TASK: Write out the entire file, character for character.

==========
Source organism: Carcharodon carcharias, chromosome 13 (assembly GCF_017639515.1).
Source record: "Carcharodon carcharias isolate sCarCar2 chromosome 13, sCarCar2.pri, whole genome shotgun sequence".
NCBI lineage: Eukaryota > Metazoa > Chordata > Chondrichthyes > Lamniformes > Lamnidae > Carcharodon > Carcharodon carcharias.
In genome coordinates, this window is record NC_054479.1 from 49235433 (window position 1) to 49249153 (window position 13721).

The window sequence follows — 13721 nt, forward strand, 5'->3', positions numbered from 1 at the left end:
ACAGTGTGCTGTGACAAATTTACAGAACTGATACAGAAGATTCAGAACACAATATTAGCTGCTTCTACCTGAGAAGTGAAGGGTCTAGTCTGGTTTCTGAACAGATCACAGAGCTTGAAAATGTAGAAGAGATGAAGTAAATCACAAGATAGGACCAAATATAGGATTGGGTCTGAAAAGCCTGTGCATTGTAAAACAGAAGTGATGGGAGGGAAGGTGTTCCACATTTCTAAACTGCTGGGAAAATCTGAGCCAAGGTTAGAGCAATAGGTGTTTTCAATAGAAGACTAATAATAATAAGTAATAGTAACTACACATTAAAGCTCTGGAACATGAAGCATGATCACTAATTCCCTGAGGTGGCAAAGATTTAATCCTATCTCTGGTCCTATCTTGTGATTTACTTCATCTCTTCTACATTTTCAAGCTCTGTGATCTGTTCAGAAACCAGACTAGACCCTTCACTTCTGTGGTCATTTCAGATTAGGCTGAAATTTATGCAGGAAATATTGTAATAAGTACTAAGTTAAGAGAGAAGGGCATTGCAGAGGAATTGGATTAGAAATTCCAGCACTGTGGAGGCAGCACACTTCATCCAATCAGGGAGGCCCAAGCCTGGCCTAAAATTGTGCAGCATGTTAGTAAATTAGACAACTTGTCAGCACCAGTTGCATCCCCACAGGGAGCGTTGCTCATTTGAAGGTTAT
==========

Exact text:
Source organism: Carcharodon carcharias, chromosome 13 (assembly GCF_017639515.1).
Source record: "Carcharodon carcharias isolate sCarCar2 chromosome 13, sCarCar2.pri, whole genome shotgun sequence".
NCBI lineage: Eukaryota > Metazoa > Chordata > Chondrichthyes > Lamniformes > Lamnidae > Carcharodon > Carcharodon carcharias.
In genome coordinates, this window is record NC_054479.1 from 49235433 (window position 1) to 49249153 (window position 13721).

The window sequence follows — 13721 nt, forward strand, 5'->3', positions numbered from 1 at the left end:
ACAGTGTGCTGTGACAAATTTACAGAACTGATACAGAAGATTCAGAACACAATATTAGCTGCTTCTACCTGAGAAGTGAAGGGTCTAGTCTGGTTTCTGAACAGATCACAGAGCTTGAAAATGTAGAAGAGATGAAGTAAATCACAAGATAGGACCAAATATAGGATTGGGTCTGAAAAGCCTGTGCATTGTAAAACAGAAGTGATGGGAGGGAAGGTGTTCCACATTTCTAAACTGCTGGGAAAATCTGAGCCAAGGTTAGAGCAATAGGTGTTTTCAATAGAAGACTAATAATAATAAGTAATAGTAACTACACATTAAAGCTCTGGAACATGAAGCATGATCACTAATTCCCTGAGGTGGCAAAGATTTAATCCTATCTCTGGTCCTATCTTGTGATTTACTTCATCTCTTCTACATTTTCAAGCTCTGTGATCTGTTCAGAAACCAGACTAGACCCTTCACTTCTGTGGTCATTTCAGATTAGGCTGAAATTTATGCAGGAAATATTGTAATAAGTACTAAGTTAAGAGAGAAGGGCATTGCAGAGGAATTGGATTAGAAATTCCAGCACTGTGGAGGCAGCACACTTCATCCAATCAGGGAGGCCCAAGCCTGGCCTAAAATTGTGCAGCATGTTAGTAAATTAGACAACTTGTCAGCACCAGTTGCATCCCCACAGGGAGCGTTGCTCATTTGAAGGTTAT